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Palestinian government debt hurts private sector



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With Palestinian government debt piling up, the Palestine Monetary Authority is now preventing it from borrowing more from local banks. As a result, civil servants have been paid late or only partially.

Sami Musleh, 36, who works for the Civil Affairs Ministry, only received $1,000 of his $1,250 monthly salary in July. Half his income goes to loan payments and one-fifth to private school fees.

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Education Ministry employees Munir Barghouti and his wife spend more than half their combined income of $1,340 a month paying off loans, and are worried about falling behind. "Both of us take from the same source (the government), and if this source has no money, we can’t eat," Barghouti, 34, said.

The crisis is starting to hurt private businesses.

Some sectors have been more robust than others, particularly construction and IT. But the Palestinian Authority owes private companies some $500 million and has no way of paying it back.

The Jerusalem District Electricity Co., a private Palestinian distributor, is owed nearly $175 million, both by the Palestinian government and residents of 12 refugee camps who haven’t paid for electricity in more than a decade.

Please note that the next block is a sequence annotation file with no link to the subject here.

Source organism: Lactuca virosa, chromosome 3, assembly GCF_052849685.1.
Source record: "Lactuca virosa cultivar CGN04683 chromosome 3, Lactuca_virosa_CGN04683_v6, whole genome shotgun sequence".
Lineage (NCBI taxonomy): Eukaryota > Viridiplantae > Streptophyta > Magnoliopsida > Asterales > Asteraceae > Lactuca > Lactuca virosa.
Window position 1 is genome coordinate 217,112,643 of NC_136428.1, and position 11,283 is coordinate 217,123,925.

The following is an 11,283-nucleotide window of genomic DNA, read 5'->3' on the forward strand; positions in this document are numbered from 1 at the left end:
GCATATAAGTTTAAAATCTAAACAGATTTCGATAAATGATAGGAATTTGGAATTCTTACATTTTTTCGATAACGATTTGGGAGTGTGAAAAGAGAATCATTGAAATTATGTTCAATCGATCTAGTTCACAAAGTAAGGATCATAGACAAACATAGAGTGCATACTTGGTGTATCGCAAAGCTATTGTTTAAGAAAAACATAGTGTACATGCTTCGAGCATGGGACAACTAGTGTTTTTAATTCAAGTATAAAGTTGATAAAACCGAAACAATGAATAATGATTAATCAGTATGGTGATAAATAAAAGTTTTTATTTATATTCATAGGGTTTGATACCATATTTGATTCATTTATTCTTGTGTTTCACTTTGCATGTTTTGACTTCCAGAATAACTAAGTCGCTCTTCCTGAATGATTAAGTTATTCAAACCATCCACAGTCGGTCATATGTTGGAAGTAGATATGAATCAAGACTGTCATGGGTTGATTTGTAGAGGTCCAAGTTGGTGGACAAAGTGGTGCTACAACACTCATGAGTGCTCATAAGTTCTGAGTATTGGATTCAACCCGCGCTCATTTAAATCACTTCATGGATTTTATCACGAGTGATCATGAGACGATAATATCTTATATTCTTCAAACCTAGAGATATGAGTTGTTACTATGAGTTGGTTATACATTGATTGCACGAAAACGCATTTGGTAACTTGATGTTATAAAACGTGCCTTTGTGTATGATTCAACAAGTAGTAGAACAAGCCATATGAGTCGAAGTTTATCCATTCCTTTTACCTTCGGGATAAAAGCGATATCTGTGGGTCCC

The private company has passed some of the debt to its supplier, Israeli’s Electricity Corp., which is threatening to shut down service to half a million Palestinians starting next week. "Israel won’t inform us which line it will cut," said Hisham al-Omari, director general of the Jerusalem company. "It might be the president’s headquarters or hospitals."

The Israeli supplier says it’s considering cutoffs, but has not made a final decision.

"It’s a nightmare," Mahdi al-Masri of the Al Ayyam printing and publishing company said of the possibility of repeated blackouts. Factories have generators, but power cuts would affect homes and small businesses, setting off a ripple effect, said al-Masri, former head of the Palestinian Federation of Industries.

Al-Masri and Mustaklem, the drug importer, say the current crisis is the worst they’ve had to contend with.


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Mustaklem said he’s had to shelve plans of expanding his business with a $3 million investment. Instead, he’s trying to stay afloat and keep on his 50 employees.

"We are on the edge of bankruptcy," he said.



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